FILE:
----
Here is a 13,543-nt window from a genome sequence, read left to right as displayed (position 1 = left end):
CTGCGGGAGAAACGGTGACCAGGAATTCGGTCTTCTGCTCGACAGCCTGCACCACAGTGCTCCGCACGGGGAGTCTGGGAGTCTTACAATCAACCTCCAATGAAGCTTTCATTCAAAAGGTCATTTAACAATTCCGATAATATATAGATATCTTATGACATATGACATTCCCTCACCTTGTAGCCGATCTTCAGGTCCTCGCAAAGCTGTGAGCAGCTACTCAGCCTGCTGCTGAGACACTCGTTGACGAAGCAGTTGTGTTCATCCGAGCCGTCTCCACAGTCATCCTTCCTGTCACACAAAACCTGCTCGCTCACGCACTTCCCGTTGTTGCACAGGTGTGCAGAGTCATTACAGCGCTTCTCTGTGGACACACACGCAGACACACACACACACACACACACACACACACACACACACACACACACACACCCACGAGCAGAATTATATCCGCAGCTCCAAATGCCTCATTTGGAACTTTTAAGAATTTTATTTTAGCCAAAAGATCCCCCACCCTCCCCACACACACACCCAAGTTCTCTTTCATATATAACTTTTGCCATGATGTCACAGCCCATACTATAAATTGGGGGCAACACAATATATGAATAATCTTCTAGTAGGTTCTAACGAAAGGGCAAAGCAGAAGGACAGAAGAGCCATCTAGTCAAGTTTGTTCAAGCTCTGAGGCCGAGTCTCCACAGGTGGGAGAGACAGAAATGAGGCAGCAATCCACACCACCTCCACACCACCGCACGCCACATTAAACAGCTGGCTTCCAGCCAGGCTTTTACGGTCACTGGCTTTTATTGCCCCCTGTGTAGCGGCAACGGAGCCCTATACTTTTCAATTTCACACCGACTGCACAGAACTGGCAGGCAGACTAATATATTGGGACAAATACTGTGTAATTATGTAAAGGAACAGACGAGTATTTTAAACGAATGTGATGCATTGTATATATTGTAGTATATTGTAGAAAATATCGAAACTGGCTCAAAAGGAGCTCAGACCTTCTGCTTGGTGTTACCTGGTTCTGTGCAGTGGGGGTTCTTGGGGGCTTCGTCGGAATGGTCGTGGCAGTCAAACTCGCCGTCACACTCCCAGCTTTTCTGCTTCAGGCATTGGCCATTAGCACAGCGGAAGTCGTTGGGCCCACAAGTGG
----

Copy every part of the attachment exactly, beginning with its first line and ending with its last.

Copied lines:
Here is a 13,543-nt window from a genome sequence, read left to right as displayed (position 1 = left end):
CTGCGGGAGAAACGGTGACCAGGAATTCGGTCTTCTGCTCGACAGCCTGCACCACAGTGCTCCGCACGGGGAGTCTGGGAGTCTTACAATCAACCTCCAATGAAGCTTTCATTCAAAAGGTCATTTAACAATTCCGATAATATATAGATATCTTATGACATATGACATTCCCTCACCTTGTAGCCGATCTTCAGGTCCTCGCAAAGCTGTGAGCAGCTACTCAGCCTGCTGCTGAGACACTCGTTGACGAAGCAGTTGTGTTCATCCGAGCCGTCTCCACAGTCATCCTTCCTGTCACACAAAACCTGCTCGCTCACGCACTTCCCGTTGTTGCACAGGTGTGCAGAGTCATTACAGCGCTTCTCTGTGGACACACACGCAGACACACACACACACACACACACACACACACACACACACACACACACACACCCACGAGCAGAATTATATCCGCAGCTCCAAATGCCTCATTTGGAACTTTTAAGAATTTTATTTTAGCCAAAAGATCCCCCACCCTCCCCACACACACACCCAAGTTCTCTTTCATATATAACTTTTGCCATGATGTCACAGCCCATACTATAAATTGGGGGCAACACAATATATGAATAATCTTCTAGTAGGTTCTAACGAAAGGGCAAAGCAGAAGGACAGAAGAGCCATCTAGTCAAGTTTGTTCAAGCTCTGAGGCCGAGTCTCCACAGGTGGGAGAGACAGAAATGAGGCAGCAATCCACACCACCTCCACACCACCGCACGCCACATTAAACAGCTGGCTTCCAGCCAGGCTTTTACGGTCACTGGCTTTTATTGCCCCCTGTGTAGCGGCAACGGAGCCCTATACTTTTCAATTTCACACCGACTGCACAGAACTGGCAGGCAGACTAATATATTGGGACAAATACTGTGTAATTATGTAAAGGAACAGACGAGTATTTTAAACGAATGTGATGCATTGTATATATTGTAGTATATTGTAGAAAATATCGAAACTGGCTCAAAAGGAGCTCAGACCTTCTGCTTGGTGTTACCTGGTTCTGTGCAGTGGGGGTTCTTGGGGGCTTCGTCGGAATGGTCGTGGCAGTCAAACTCGCCGTCACACTCCCAGCTTTTCTGCTTCAGGCATTGGCCATTAGCACAGCGGAAGTCGTTGGGCCCACAAGTGG